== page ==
Join Scott Simpson for an in-depth discussion in this video Understanding script types and permissions, part of Up and Running with Google Apps Script.
- There are two primary categories of scripts, Standalone scripts and Bound scripts. Standalone scripts live as files inside your Google Drive and generally, they run as you. That is, they run as the user currently logged in to the Google account running the script. Think of Standalone scripts like a code file on your computer. You run it. It runs as you. It can access your data and not anyone else's, unless they've shared a particular piece of data with you. The Bound scripts live inside something else, a container, like a Google Doc or a spreadsheet.
They're how you'd add a custom menu or function to a spreadsheet, for example. Bound scripts can be created, viewed, edited, and executed by container owners and editors, which is to say, anyone that owns or can edit the document or spreadsheet the script is inside of. They can only be executed by viewers, which means anyone who isn't an owner or editor, if they're published as a web app. Both, Standalone scripts and Bound scripts, can be converted to a web app. We'll take a look at that process later on.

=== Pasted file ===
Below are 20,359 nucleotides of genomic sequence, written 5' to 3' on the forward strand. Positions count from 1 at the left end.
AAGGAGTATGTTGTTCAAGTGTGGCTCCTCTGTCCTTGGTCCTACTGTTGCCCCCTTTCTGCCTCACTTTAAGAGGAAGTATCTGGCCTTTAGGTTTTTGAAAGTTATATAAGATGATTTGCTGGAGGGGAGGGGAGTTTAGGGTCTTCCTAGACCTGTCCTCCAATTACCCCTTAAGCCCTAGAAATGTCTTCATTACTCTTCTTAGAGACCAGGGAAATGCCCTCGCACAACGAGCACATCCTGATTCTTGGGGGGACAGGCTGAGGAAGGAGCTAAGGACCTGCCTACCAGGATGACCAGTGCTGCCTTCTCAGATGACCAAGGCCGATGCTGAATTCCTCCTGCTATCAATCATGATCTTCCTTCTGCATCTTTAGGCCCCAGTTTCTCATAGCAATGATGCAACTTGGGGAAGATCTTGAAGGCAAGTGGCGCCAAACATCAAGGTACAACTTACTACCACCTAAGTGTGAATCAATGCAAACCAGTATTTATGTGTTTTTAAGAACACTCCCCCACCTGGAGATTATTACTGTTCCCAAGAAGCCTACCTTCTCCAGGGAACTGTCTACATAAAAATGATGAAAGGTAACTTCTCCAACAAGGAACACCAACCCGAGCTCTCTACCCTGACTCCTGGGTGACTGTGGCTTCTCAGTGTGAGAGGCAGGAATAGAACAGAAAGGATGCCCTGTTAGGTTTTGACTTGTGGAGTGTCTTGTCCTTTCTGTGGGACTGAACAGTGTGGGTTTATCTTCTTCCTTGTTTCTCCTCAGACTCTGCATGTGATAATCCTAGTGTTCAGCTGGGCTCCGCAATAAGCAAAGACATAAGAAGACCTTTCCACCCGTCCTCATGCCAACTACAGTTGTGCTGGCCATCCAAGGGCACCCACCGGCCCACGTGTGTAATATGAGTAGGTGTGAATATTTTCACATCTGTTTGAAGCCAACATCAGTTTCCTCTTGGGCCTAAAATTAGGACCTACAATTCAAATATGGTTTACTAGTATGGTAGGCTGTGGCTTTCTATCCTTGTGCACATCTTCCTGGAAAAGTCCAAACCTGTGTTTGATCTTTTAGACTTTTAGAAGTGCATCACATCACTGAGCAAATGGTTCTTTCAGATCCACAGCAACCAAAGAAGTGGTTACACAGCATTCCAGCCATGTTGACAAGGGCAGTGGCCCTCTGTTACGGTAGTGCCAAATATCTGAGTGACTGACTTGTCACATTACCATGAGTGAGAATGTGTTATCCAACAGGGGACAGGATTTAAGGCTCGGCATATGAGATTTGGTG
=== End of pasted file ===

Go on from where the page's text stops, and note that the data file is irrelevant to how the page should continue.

When a user runs a script for the first time, they'll see an authorization process that will ask permission to access data. On this first dialogue, I'll press "Continue" and on the second dialogue, I can see exactly what this app wants access to. It wants access to view and manage spreadsheets in Drive and also to view and manage the files in Drive. If I click on the little eye icon here, I can see a little bit more detail. I'll go ahead and authorize this app. This permission can be revoked by the user at any time through the Google account dashboard, located at myaccount.google.com Under the "Sign-in & Security" section, click "Connected apps & sites." Then choose, "Manage Apps." Here, I can see the apps connected to my account.
I'll click on "First Project" and I can see what this app has access to. To revoke the access, I'll click "Remove."
First, learn how to use simple scripts to edit documents and spreadsheets, work with files in Drive, and find and send messages in Gmail. Then find out how to add custom functionality to your spreadsheets, and build user interface elements for your scripts, using menus, alerts, and dialogs. Finally, Scott shows how to share your work with others by publishing scripts as web apps.
- What is Google Apps Script?
- Understanding script types
- Logging and debugging your scripts
- Scripting common tasks
- Building custom spreadsheet functions
- Creating add-on functionality such as dialogs and sidebars
- Sharing your script as a web app